We have all heard of the films; Captain Blood, The Sea Hawk, Saramouche, The Black Swan. What many people do not know is that before they were films, they were books, wonderful books, by the same masterful and prolific author.
Rafael Sabatini wrote from the late 19th century through the first half of the 20th, his most famous and best-selling works (like the aforementioned) came out in the Teens and Twenties. He defined “swashbuckling adventure” (though many of his stories did not take place on a ships). One could say he took the tradition of Victorian adventure literature and did it two better.
First, he grounded his characters and stories in real history. He researched his backdrops extensively and felt that, even if his characters were fictional, the world they inhabit should be as real as possible. And in mining the real history, he found the events to enrich his stories (just as Augustick pointed out), such as Peter Blood’s trajectory changing experiences in the Monmouth Rebellion and its aftermath. This historical foundation also adds complexity to the personal stories set within tumultuous times.
Secondly, he made his characters more human. Watching the films, one would find it hard to think of the characters played by Flynn and Powers to be anything but heroic archetypes. In the books they are flawed and their flaws often draw them into danger, or greatly complicate their lives, in character-driven plots.
I loaned Captain Blood and Saramouche to a co-worker and something he pointed out is that Sabatini’s vocabulary and sentence structure is impressive compared to much of today’s popular literature. His writing his not merely effective and evocative, it is artful (without belaboring). He was an international best seller, yet he did so without talking down to his audience. (Probably a sign how far our educational system has slipped.) And it is not limited to his vocabulary. He tackles not only historical events, but religious attitudes, philosophical movements and every strata of society. And for all this, his books are wonderfully entertaining adventures, often with touches of slapstick and cynical humor.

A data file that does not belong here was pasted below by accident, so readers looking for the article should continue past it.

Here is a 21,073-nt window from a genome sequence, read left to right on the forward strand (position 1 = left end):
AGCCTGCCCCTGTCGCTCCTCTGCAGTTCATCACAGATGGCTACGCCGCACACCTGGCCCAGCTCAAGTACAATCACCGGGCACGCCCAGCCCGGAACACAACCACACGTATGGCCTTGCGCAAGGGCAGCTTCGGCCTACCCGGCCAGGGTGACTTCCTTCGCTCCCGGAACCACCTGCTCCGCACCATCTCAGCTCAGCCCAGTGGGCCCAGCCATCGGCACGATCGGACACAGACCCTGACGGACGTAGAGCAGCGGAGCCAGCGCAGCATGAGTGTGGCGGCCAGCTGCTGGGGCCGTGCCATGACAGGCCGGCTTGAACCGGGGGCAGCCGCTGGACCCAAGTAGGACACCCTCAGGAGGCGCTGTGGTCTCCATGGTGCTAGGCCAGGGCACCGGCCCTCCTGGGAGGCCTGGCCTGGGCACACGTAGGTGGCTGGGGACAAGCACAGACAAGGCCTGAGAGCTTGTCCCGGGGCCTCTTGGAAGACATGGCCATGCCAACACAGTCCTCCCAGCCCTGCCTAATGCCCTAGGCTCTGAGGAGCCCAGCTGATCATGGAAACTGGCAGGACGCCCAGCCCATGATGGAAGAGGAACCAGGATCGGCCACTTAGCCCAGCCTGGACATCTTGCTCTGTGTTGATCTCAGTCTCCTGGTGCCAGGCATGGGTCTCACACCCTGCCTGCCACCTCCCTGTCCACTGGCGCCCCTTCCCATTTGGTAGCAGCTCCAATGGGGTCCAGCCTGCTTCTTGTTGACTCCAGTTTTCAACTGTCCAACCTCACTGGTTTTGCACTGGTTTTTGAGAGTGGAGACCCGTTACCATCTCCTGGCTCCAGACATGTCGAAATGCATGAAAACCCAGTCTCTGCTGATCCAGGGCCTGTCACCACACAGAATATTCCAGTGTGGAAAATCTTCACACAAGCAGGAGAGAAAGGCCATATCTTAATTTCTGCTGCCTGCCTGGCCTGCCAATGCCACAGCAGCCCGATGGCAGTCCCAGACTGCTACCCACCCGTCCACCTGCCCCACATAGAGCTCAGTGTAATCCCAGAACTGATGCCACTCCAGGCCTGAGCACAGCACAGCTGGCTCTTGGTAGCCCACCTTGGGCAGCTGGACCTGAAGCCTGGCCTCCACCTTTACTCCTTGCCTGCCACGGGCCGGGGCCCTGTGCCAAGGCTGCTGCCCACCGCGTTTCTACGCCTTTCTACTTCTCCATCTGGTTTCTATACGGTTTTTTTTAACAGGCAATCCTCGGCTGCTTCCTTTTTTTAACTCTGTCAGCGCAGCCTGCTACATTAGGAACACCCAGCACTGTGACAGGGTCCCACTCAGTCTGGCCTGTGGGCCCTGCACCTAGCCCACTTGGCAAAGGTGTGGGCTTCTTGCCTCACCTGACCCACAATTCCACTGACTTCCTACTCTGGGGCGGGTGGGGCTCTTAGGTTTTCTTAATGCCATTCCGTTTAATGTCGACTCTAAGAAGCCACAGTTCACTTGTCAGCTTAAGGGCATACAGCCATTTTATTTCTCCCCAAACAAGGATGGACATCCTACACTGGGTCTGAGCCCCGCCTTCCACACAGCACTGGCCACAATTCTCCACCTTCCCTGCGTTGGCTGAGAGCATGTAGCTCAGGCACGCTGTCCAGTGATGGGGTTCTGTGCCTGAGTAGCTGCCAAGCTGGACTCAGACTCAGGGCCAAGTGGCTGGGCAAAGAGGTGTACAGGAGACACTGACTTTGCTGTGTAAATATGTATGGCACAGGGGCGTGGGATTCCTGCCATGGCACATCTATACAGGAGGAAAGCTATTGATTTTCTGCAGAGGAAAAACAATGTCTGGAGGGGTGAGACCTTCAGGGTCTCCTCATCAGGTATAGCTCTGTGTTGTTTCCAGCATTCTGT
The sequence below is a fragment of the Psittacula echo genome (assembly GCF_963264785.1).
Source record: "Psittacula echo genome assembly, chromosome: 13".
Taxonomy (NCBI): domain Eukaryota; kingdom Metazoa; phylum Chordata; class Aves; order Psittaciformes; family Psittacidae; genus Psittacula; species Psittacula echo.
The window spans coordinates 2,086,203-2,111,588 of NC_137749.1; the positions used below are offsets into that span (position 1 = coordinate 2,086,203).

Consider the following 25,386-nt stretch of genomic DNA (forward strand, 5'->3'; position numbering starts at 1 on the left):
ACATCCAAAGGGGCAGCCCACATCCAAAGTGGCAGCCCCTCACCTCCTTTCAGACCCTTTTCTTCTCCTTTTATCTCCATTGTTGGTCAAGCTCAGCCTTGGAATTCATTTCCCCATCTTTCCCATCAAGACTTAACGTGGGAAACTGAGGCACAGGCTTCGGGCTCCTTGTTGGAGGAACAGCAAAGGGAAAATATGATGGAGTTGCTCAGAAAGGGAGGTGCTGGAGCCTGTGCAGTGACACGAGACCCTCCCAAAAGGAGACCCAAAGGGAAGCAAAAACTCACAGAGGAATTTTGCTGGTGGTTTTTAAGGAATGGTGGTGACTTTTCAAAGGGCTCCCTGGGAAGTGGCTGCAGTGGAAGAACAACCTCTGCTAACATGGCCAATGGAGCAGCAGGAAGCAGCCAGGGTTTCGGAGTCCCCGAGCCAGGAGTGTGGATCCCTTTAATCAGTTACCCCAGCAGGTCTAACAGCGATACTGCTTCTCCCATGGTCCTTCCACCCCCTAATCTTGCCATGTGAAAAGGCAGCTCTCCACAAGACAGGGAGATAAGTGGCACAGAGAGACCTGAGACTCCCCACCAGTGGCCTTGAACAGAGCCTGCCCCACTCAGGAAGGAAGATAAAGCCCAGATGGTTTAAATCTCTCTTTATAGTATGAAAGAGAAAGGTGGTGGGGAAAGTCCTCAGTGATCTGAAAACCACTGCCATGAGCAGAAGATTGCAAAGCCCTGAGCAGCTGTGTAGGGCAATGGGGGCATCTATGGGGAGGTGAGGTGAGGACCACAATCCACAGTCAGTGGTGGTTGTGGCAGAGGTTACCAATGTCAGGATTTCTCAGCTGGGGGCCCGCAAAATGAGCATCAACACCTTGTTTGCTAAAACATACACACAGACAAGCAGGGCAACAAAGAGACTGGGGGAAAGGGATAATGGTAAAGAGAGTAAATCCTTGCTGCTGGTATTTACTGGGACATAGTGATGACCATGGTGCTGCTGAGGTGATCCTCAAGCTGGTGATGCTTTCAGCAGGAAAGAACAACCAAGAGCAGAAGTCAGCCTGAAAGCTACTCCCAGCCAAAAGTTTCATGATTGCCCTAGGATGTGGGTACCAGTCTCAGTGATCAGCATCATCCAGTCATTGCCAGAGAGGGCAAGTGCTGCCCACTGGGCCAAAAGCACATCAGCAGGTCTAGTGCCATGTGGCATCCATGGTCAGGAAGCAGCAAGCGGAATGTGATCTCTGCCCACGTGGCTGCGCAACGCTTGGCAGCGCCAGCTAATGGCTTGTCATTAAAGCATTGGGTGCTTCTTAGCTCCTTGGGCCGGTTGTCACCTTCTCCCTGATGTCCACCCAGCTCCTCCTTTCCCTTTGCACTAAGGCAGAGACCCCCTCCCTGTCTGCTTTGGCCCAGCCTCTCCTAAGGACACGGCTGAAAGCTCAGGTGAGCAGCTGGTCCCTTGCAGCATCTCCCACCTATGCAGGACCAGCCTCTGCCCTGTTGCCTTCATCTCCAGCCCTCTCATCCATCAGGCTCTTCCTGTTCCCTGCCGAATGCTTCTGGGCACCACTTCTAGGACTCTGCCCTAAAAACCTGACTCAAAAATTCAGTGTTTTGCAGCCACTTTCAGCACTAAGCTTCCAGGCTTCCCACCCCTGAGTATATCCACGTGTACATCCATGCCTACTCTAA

If you want to give him a go, his works are in public domain and easily accessible.
I think Sabatini’s work influenced several historical authors, including my favorite: Patrick O’Brian, a man who wrote meticulously researched, wonderful historical adventures. (And more on him in another post.) I think anyone who loves literature should pick up at least one of Sabatini’s books and read it. It good to remind ourselves that literature can be fun.
(Because Gods know the schools do their damnedest to beat it out of us.)